]). Households that could not provide labor also felt the need to contribute to the repair works, resulting in some of these households providing the sand required to cover the pipe as a measure to protect the pipe against rocks in the soil. This example shows the complex relationships between the actors involved and the ambiguous hydraulic property relations that emerge from it, which require to periodically invest labor and resources by different actors to reconfirm and reinforce their relations vis-à-vis the pipe and ensure their access to water (see also [15
6. Conclusions and Discussion
By shifting the focus of research from formal designs and official rules of operation to the detailed documentation of everyday practices of tinkering with water infrastructure, we show that Moamba’s water infrastructure is constantly in-the-making. Just like other researchers who engage with everyday practices to show how actors exercise agency to (re)produce disparate access to water (see amongst others [6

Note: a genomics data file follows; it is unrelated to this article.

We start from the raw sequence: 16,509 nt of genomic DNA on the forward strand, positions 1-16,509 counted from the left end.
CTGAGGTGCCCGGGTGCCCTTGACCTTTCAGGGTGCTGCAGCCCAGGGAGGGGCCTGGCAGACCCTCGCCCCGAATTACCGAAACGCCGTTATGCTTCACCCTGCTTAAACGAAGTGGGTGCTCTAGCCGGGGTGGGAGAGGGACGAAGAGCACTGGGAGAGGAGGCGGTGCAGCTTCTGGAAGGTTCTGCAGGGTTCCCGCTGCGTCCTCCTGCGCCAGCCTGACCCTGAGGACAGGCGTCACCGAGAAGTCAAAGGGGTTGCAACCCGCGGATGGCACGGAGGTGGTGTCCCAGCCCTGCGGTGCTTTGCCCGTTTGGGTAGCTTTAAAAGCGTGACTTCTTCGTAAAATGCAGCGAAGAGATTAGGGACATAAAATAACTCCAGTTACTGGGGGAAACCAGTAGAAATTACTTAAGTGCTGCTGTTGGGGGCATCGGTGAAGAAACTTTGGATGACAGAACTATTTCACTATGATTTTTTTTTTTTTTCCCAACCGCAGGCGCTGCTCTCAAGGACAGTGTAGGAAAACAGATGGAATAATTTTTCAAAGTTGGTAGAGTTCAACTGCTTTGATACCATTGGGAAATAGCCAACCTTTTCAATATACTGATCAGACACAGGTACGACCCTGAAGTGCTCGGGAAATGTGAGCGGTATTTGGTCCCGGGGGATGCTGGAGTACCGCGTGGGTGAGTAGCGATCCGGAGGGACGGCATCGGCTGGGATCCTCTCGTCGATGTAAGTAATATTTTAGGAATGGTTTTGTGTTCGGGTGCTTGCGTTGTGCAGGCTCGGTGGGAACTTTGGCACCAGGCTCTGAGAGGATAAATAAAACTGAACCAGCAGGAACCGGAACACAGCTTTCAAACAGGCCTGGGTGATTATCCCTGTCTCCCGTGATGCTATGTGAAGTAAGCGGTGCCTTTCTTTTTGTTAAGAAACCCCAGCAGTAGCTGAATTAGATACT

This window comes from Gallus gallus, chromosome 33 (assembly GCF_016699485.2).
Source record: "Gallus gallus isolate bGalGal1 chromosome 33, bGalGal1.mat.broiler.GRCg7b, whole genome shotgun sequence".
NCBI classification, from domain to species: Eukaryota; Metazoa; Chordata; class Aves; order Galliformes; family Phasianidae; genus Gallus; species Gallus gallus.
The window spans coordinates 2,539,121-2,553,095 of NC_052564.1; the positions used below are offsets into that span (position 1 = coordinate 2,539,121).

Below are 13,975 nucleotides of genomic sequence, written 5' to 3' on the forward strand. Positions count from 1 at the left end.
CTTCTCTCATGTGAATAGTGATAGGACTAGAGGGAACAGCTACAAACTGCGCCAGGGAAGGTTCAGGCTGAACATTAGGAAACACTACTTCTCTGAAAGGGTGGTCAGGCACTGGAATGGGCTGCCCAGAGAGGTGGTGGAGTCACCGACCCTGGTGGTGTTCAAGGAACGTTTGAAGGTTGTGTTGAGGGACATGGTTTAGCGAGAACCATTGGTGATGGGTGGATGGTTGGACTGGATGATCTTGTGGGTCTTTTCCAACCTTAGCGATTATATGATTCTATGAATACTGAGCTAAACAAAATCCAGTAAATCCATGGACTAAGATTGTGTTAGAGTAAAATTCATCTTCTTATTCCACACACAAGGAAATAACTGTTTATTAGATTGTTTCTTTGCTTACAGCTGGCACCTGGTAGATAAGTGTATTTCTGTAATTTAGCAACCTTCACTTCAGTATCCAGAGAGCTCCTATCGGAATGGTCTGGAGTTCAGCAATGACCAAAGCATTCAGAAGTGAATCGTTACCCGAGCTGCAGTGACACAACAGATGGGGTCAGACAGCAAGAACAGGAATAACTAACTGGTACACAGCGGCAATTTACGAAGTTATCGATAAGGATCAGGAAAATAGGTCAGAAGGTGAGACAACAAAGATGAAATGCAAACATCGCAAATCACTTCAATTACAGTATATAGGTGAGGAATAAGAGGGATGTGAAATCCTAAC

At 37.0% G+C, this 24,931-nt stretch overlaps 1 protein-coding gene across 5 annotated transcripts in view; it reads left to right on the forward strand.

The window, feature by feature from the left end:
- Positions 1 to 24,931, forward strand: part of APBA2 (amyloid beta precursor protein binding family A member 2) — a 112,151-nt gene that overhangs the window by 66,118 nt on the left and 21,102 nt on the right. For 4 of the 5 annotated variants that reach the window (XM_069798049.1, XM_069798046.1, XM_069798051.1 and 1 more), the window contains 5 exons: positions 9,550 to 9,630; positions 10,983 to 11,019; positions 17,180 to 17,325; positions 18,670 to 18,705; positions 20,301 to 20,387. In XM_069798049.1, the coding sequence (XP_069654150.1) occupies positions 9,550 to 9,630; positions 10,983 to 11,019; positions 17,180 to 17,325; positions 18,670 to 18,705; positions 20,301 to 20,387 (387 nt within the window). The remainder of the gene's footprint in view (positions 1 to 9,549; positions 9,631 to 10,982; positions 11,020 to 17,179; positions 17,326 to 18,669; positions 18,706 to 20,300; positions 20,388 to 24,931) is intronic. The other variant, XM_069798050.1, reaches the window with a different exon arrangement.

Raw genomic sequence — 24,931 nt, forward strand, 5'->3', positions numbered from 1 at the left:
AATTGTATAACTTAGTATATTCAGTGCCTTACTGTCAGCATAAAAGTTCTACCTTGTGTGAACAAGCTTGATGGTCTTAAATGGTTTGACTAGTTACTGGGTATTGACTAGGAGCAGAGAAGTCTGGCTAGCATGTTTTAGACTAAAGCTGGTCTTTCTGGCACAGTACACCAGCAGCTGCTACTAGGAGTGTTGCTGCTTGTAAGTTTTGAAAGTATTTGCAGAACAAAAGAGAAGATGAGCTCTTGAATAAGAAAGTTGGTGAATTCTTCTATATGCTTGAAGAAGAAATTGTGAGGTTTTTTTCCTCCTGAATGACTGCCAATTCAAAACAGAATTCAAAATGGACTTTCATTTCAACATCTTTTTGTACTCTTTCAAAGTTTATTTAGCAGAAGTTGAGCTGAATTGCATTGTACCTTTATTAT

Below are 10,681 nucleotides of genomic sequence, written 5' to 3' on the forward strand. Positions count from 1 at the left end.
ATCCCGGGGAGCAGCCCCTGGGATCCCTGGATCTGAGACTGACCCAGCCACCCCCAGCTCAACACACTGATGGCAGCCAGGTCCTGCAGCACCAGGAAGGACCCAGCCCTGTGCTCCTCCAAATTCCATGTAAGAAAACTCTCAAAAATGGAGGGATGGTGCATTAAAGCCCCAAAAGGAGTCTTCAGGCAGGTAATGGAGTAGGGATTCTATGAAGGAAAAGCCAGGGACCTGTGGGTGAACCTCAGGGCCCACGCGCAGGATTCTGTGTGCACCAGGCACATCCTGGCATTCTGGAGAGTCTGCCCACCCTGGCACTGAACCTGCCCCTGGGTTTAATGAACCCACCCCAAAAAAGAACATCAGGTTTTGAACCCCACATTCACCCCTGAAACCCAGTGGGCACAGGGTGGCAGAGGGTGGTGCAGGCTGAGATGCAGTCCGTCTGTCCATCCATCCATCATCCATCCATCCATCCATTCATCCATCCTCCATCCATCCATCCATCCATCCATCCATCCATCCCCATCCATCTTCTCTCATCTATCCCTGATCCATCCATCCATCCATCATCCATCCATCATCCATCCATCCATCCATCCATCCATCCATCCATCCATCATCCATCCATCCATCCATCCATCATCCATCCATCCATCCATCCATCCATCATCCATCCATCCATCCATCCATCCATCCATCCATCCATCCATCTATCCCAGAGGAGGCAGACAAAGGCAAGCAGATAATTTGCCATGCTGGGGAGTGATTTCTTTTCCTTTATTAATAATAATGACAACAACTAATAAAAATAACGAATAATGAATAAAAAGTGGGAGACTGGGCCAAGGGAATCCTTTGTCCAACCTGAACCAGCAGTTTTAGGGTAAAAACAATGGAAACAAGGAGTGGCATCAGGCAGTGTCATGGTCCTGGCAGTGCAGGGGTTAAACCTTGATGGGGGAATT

]), our findings reveal how water infrastructure itself co-constitutes social processes. As pointed out in this paper, the physical environment, in which infrastructure is constructed, is never fully known nor knowable as it constantly changes due to human interventions as well as natural processes. This does not only mean that during construction, to speak in engineering jargon, ‘in situ’ deviations from design need to be made to make the infrastructure fit its environment, and later on further modifications are done as part of the everyday operation and maintenance practices, but also that its functioning can never be fully predicted nor apprehended by the engineers who designed it (see also [8
]). This inherently emerging and—at least partly—obscure nature of water infrastructure means that everyday interventions are needed to make it function. These are, to a great extent, governed by a logic of trial and error. As the various examples described in this paper show, every undesired performance of the infrastructure requires further calibration, adjustments, and corrections, making infrastructural development an essentially experimental process [2
]. Acknowledging this prompts a re-thinking of what engineers are and do: instead of merely following blueprint designs, much of their actual job consists of improvisations needed to steer capricious flows of water (see also [1